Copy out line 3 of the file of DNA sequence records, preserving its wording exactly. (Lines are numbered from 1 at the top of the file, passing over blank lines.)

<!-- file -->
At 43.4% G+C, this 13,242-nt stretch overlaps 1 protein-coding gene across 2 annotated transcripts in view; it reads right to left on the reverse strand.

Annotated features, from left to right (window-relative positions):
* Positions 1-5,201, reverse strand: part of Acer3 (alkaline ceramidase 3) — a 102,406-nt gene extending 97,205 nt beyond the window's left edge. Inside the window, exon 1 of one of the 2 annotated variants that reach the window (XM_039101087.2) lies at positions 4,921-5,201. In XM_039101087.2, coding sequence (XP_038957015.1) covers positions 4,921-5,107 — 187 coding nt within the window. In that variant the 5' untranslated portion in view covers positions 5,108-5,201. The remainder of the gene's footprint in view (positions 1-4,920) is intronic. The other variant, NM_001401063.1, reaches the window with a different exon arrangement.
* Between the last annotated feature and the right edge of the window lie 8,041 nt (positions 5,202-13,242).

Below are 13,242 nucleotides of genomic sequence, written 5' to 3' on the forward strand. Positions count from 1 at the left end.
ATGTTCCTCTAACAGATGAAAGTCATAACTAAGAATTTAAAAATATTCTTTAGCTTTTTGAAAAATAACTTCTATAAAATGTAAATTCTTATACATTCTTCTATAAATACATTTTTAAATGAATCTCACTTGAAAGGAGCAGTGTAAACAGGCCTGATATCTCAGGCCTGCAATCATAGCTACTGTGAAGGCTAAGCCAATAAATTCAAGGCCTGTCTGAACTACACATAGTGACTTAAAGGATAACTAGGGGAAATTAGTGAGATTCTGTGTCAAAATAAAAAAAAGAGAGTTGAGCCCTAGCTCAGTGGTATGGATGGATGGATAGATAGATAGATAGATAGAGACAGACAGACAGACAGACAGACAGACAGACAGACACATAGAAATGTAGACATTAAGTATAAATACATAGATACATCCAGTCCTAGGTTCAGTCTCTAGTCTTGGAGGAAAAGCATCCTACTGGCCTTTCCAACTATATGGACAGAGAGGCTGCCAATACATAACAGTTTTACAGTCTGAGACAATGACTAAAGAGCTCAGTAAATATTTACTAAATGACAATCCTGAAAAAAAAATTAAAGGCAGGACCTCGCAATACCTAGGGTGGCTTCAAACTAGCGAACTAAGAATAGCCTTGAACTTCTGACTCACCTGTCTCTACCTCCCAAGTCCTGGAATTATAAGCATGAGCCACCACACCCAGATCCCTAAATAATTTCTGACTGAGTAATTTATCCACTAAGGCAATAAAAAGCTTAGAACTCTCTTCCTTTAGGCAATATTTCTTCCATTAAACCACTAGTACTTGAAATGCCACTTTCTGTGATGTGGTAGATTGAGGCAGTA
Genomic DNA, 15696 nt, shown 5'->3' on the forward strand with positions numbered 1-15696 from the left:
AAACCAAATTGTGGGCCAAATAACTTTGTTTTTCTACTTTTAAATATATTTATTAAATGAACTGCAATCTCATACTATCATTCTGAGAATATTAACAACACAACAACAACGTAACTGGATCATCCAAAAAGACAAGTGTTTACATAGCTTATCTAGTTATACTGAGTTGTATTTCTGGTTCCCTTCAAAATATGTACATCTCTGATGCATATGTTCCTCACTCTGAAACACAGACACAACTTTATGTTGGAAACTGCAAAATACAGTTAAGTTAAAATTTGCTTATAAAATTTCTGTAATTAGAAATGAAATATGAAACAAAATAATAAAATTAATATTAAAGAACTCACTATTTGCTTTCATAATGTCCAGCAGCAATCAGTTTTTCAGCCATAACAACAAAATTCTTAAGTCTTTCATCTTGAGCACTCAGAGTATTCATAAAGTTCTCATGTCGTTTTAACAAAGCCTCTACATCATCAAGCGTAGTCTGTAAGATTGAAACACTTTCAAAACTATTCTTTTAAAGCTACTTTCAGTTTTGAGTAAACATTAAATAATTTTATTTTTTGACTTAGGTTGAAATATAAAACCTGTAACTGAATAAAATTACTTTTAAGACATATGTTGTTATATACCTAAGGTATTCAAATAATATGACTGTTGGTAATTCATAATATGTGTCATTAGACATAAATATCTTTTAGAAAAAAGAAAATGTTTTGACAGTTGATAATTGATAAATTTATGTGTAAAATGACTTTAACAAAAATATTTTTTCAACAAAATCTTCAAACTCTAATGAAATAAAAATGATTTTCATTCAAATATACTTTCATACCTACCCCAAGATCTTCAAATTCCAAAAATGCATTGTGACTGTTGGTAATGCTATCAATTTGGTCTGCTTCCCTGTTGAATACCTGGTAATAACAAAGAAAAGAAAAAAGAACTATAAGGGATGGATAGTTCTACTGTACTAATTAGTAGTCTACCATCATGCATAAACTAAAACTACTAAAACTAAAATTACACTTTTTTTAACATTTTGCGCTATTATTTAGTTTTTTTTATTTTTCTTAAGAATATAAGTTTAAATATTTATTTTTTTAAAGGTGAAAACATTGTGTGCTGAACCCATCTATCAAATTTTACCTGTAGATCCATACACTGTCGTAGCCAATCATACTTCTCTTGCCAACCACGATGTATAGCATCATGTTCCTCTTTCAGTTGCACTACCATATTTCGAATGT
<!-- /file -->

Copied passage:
* Positions 1-5,201, reverse strand: part of Acer3 (alkaline ceramidase 3) — a 102,406-nt gene extending 97,205 nt beyond the window's left edge. Inside the window, exon 1 of one of the 2 annotated variants that reach the window (XM_039101087.2) lies at positions 4,921-5,201. In XM_039101087.2, coding sequence (XP_038957015.1) covers positions 4,921-5,107 — 187 coding nt within the window. In that variant the 5' untranslated portion in view covers positions 5,108-5,201. The remainder of the gene's footprint in view (positions 1-4,920) is intronic. The other variant, NM_001401063.1, reaches the window with a different exon arrangement.